Now the liberal media is claiming Trump floated the idea of a third party to get Republican leaders “in line.”

(Oh, guys, nice cover. It seems like the claim of the “Patriot Party” was squashed after Trump’s own adviser set the record straight.)

Instead, Jason Miller is saying Trump will focus his efforts on helping the GOP win back the House and Senate in 2022.

That’s a very real and obtainable goal—and one that should make Democrats very nervous.

Impeachment or not, there is nothing they can do to stop Trump—a private citizen—from endorsing Republican candidates in the upcoming midterms.

Sure, they can kick him off of social media, but that will hardly stop him. Trump and his people will find new ways of reaching that 75,000,000 that backed him in 2020.

We might even see the return of his legendary rallies.

President Trump had an impeccable record of endorsements during his time in office. Most of the candidates he supported won their primaries and general elections.

And the people he opposed? Let’s just say they had to look for new jobs (look out Lisa Murkowski!).

Would you like to see Trump come back to campaign and support Republican candidates in 2022?

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While Democrat Impeachment Races Towards Dead-End – Donald Trump Tuned Out, Instead He Stayed Busy Playing Golf

Defying all common sense and actual evidence, Democrats forged ahead with their impeachment trial.

This week, they wrapped up their case against the former president.

Meanwhile, Americans mostly tuned out—deciding to watch anything other than Democrats once again complain about Donald Trump.

And it turns out President Trump himself wasn’t bothering to watch. He was so worried about this impeachment, he golfed instead.

From CNN:

Former President Trump was seen playing golf Thursday during the third day of his second impeachment trial.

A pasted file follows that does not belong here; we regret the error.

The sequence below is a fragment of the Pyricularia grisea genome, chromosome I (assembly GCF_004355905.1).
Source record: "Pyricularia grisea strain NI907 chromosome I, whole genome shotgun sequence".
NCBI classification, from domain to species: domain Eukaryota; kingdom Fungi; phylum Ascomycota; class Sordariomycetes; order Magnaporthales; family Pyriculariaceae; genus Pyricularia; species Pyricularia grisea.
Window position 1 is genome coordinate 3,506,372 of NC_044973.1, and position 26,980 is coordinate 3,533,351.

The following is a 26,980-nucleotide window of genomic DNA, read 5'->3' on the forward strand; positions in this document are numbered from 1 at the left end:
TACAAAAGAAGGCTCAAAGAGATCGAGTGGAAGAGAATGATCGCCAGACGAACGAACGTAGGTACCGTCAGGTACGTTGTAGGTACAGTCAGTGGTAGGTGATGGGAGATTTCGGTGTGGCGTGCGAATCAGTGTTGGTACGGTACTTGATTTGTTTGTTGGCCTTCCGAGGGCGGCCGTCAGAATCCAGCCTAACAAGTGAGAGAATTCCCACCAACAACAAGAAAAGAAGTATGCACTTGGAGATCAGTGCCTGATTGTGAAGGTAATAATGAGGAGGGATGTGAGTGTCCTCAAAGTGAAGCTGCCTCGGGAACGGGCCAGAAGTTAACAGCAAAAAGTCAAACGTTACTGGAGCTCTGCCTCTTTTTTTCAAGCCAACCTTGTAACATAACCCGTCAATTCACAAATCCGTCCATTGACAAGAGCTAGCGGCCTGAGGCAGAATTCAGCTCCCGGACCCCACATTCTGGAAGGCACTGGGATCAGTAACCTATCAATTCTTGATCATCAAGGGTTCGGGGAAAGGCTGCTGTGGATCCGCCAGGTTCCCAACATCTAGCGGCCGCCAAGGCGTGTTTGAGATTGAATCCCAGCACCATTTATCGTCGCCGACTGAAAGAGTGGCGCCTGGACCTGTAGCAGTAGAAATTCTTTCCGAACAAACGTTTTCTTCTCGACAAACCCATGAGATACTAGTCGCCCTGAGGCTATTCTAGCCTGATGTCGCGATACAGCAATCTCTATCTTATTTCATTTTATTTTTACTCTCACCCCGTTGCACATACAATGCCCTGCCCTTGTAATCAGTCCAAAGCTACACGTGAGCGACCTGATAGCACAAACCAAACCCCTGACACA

Trump was spotted by CNN photojournalists just before 3:30 p.m. ET at Trump National Golf Corse in West Palm Beach, Florida.

He left the golf course at 4:20 p.m ET in a black SUV.

Most legal experts agree that Democrats don’t have a case against Donald Trump. The only reason we have to talk about a second impeachment is because Democrats have a majority in the House.

Republicans in the Senate made it very clear they are not interested in convicting Trump of the left’s bogus charge of “incitement.”

Most of them voted to not even hold an impeachment hearing, believing it is unconstitutional to do so after a president has left office.

Donald Trump doesn’t seem all that worried about this final circus. He was seen golfing at his own golf course in West Palm Beach, Florida during the proceedings.

The left has tried to twist and turn all the details about this case to make it look like Trump is guilty of something. But all they are left doing is trying to condemn a man over his freedom of speech.

Many lawmakers have said you can’t even prove someone committed “incitement.” Sen. Graham said that if Democrats could impeach Trump over a speech, every Democrat would face a similar fate.

On top of that, it appears most Americans aren’t even watching.

But what they are watching is our leaders in D.C. waste time on a doomed impeachment, while they continue to suffer all over the country.

Democrats fiddle away with their attacks against Trump, while states are still locked down, Americans are out of jobs, and many are sick with the China virus.

When are they going to get to all that?